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A 26-year-old woman presented with a history of chronic progressive dyspnoea and a non-productive cough. Her medical history revealed recurrent, unexplained pneumonias and treatment for anorexia nervosa. The patient was a lifelong non-smoker and she denied any use of toxic substances.
On examination, her vital signs were as follows: body mass index, 17.6 kg/m2; temperature, 38.4°C; heart rate, 102 beats/min; BP, 100/60 mm Hg; respiratory rate, 24 breaths/min; and oxygen saturation, 91% on 6 L/min oxygen by nasal cannula. On auscultation, decreased breath sounds were heard at the bases bilaterally.
Blood testing for antinuclear antibodies was negative and immunological analysis demonstrated no immunodeficiency. Pulmonary function tests showed a restrictive pattern (total lung capacity: 3.72 L, 73% of predicted). A CT scan of the chest revealed bilateral consolidations with air bronchograms and a tree-in-bud-pattern (figure 1). A bronchoscopy showed a normal tracheobronchial tree. Bronchoalveolar lavage contained large numbers of neutrophils (99% neutrophils, 1% macrophages), and microbiological tests were negative for (myco)bacteria and fungi. Treatment with multiple antibiotics and steroids was ineffective. Subsequently a surgical lung biopsy was performed.
Answer See page 198
From the question on page 193
What is the diagnosis?
Pathological analysis of the biopsy revealed birefingent, fibrous material in the bronchioli surrounded by a neutrophilic and plasma cell–rich inflammation, microgranulomas with multinucleated giant cells (figure 2A–C) and foci of organising pneumonia. The differential diagnoses include fungal and mycobacterial infections, sarcoidosis, granulomatosis with polyangiitis, foreign-body granulomatous pneumonitis and talc granulomatosis.1 The presence of multinucleated giant cells in the background of organising pneumonia and the particulate matter within the bronchiole are diagnostic for a foreign-body granulomatous pneumonitis.2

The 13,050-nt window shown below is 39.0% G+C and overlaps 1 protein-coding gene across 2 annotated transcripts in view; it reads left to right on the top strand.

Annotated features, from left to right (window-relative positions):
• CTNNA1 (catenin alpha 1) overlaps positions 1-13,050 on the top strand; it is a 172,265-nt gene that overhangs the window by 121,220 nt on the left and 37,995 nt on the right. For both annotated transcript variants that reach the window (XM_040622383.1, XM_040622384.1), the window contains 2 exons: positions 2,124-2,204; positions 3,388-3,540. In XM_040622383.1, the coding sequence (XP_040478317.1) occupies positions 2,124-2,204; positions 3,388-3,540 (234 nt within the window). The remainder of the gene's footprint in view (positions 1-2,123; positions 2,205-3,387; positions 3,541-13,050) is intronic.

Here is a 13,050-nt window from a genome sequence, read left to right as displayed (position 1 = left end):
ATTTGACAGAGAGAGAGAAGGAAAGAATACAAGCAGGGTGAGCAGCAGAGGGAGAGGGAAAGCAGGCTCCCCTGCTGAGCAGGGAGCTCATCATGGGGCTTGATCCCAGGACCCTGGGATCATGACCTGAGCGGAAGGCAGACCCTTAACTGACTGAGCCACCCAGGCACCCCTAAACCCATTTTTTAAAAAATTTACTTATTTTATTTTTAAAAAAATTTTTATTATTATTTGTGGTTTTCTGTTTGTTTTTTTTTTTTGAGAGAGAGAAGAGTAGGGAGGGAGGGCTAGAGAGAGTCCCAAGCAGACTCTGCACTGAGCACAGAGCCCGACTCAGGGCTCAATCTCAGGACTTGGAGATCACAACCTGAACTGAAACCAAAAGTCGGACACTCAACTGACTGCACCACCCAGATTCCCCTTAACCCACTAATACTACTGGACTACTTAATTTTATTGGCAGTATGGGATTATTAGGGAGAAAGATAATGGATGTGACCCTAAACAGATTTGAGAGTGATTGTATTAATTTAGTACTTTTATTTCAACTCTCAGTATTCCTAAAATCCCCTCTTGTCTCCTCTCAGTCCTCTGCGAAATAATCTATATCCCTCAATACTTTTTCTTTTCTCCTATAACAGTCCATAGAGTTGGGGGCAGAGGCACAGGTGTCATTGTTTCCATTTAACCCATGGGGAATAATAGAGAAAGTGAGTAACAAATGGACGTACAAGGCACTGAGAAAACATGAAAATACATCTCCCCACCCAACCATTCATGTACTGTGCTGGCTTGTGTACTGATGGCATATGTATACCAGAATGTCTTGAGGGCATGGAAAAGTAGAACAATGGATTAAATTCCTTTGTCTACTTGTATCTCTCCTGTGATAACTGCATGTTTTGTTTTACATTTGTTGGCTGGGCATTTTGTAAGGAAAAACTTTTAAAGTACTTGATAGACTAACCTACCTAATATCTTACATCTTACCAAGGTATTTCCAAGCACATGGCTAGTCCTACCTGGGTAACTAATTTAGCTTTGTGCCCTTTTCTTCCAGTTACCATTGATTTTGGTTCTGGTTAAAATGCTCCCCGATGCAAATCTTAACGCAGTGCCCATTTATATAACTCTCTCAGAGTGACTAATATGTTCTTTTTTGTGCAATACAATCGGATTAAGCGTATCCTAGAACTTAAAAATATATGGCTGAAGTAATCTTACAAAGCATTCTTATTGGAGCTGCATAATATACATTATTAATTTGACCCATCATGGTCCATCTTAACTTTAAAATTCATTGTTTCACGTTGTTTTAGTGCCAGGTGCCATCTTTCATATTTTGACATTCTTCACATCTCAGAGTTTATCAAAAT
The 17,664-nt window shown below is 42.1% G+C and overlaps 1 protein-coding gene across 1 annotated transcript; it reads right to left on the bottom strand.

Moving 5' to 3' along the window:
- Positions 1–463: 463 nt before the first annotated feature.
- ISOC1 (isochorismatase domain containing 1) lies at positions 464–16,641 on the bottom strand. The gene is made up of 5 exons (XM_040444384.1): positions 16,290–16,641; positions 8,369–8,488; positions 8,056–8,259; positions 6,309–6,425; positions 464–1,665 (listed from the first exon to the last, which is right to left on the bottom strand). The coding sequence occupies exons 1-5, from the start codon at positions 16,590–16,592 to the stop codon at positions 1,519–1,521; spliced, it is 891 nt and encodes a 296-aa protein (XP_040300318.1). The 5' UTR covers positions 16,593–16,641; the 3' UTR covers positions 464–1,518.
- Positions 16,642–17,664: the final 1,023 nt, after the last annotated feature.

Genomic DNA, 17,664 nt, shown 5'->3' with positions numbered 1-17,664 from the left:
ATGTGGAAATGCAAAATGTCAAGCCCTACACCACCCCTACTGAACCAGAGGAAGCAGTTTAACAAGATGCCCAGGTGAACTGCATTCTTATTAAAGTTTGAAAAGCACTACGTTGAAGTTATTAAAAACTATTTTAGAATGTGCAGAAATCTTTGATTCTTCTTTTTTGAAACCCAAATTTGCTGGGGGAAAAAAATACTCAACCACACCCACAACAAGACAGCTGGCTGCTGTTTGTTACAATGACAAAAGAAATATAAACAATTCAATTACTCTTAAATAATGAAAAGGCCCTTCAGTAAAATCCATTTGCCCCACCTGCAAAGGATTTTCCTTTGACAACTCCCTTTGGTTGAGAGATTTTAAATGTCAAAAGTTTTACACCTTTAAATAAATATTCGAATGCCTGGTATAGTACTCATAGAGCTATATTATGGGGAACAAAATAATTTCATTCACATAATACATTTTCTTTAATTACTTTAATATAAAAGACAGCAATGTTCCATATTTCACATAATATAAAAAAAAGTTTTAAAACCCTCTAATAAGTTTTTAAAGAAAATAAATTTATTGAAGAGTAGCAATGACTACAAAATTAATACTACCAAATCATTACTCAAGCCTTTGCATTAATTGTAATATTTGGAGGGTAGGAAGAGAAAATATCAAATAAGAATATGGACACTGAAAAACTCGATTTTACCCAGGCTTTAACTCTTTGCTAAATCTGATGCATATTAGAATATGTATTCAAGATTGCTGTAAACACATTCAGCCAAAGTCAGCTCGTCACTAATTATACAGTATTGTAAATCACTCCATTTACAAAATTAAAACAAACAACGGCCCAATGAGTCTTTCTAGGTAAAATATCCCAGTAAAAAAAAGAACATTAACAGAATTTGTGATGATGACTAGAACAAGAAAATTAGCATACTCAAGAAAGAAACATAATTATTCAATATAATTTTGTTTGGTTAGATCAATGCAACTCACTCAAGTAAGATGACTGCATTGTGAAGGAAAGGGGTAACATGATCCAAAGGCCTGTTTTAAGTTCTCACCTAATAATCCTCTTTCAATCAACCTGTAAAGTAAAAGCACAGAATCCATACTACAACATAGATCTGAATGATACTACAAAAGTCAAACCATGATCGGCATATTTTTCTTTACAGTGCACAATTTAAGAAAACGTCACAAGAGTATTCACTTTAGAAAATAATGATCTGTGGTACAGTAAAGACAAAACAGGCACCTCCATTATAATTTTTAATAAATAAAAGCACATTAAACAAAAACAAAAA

Further questioning revealed that for more than 10 years, the patient had shown ritualised compulsive behaviour to clean her nose using cotton swabs and paper tissues. The consultant psychiatrist made a diagnosis of obsessive–compulsive disorder. Additional light microscopy of the patient's cotton swabs and tissues showed an identical morphology to the fibrous material found in the patient's lung tissue (figure 2D).
Cotton swabs and paper tissues mainly consist of cellulose. Chronic aspiration of cellulose may cause foreign-body granulomatous pneumonitis.2 Besides cellulose, other particulate material, such as talc, crospovidone, kayexalate, psyllium and green tea can also cause granulomatous pneumonitis.1–4 Additionally, cotton itself may cause airway-centered fibrosis, byssinosis and gossypibomas, all of which are distinctive from our case.5 We report a unique case of foreign-body granulomatous pneumonitis caused by aspirating cellulose fibres from cotton swabs and tissues in a patient with comorbid obsessive–compulsive disorder. Nasal deposition of cellulose, instead of gastroesophegeal reflux, causing aspiration pneumonitis has been described previously.4 We hypothesise therefore that the long-lasting period of excessive nasal cleaning led to the nasal deposition of cellulose fibres that were subsequently aspirated leading to a granulomatous pneumonitis.
The patient's condition improved after treatment for her obsessive–compulsive disorder. Sadly, she died unexpectedly a couple of weeks later. Autopsy revealed cotton fibres in the large airways and widespread granulomatous pneumonitis surrounding fibrous material, morphologically identical to the cotton swabs and paper tissues. No foreign body material was seen in the stomach.
Contributors Management of case: EAJEB, RCdB, ML-S, YFH. Literature search: SOS. Writing the article: SOS, EAJEB, RCdB, ML-S, YFH. Guarantor: YFH.
Competing interests None.
Patient consent Obtained.
Provenance and peer review Not commissioned; externally peer reviewed.
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